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Frida Kahlo’s Life in Objects

Inside Casa Azul’s Mexican Folk Art collection.

Frida Kahlo’s home Casa Azul (“blue house”) is the dwelling where the artist was born, lived most of her life, and died. In this video, Christie’s takes viewers on a tour of the painter’s famous house, now the Frida Kahlo Museum.

Casa Azul was built by Kahlo’s father, Carl Wilhelm Kahlo, and is located in the Coyoacán borough of Mexico City. Although the house is known for its bold blue facade, according to Kahlo biographer Hayden Herrera, the inside is what really reflects Frida Kahlo.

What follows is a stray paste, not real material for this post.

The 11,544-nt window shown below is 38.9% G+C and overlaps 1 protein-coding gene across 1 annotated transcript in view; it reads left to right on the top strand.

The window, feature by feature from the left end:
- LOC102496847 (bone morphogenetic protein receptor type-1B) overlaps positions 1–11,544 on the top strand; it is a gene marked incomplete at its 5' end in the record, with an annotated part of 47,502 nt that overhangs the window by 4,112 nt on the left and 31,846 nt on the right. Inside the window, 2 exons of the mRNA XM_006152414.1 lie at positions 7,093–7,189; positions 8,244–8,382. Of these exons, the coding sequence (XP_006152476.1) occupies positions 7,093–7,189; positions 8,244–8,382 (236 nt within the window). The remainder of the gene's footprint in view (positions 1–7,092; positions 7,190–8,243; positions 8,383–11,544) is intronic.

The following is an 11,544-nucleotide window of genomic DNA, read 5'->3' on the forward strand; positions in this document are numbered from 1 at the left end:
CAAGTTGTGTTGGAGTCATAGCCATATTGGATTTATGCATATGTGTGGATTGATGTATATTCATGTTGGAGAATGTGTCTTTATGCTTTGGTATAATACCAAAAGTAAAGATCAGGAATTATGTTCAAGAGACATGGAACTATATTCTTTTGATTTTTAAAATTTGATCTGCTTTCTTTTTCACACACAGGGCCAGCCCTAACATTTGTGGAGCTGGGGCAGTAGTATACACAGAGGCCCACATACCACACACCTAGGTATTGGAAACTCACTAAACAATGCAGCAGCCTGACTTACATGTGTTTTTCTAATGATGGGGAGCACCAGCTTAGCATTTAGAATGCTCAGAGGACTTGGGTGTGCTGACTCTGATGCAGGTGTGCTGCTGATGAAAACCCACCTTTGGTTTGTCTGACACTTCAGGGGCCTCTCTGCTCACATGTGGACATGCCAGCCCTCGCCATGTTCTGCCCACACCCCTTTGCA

Objects were important to her. She took great pride in her Mexican identity (or, Mexicanidad) and meticulously decorated the house with objects of Mexican folk art—from skeleton figures to masks to pottery. Her collection, at its heart, shows the sympathy she had for the everyday people of Mexico. Herrera says that “Casa Azul is the essence of Mexicanidad.”

According to Herrera, whenever Kahlo’s friends would go on trips, she’d ask for a souvenir. Kahlo had many health problems and was frequently bedridden, and the objects in her house reflected a connection the outside world. In a sense, Kahlo’s curation of Casa Azul was a work of art in itself.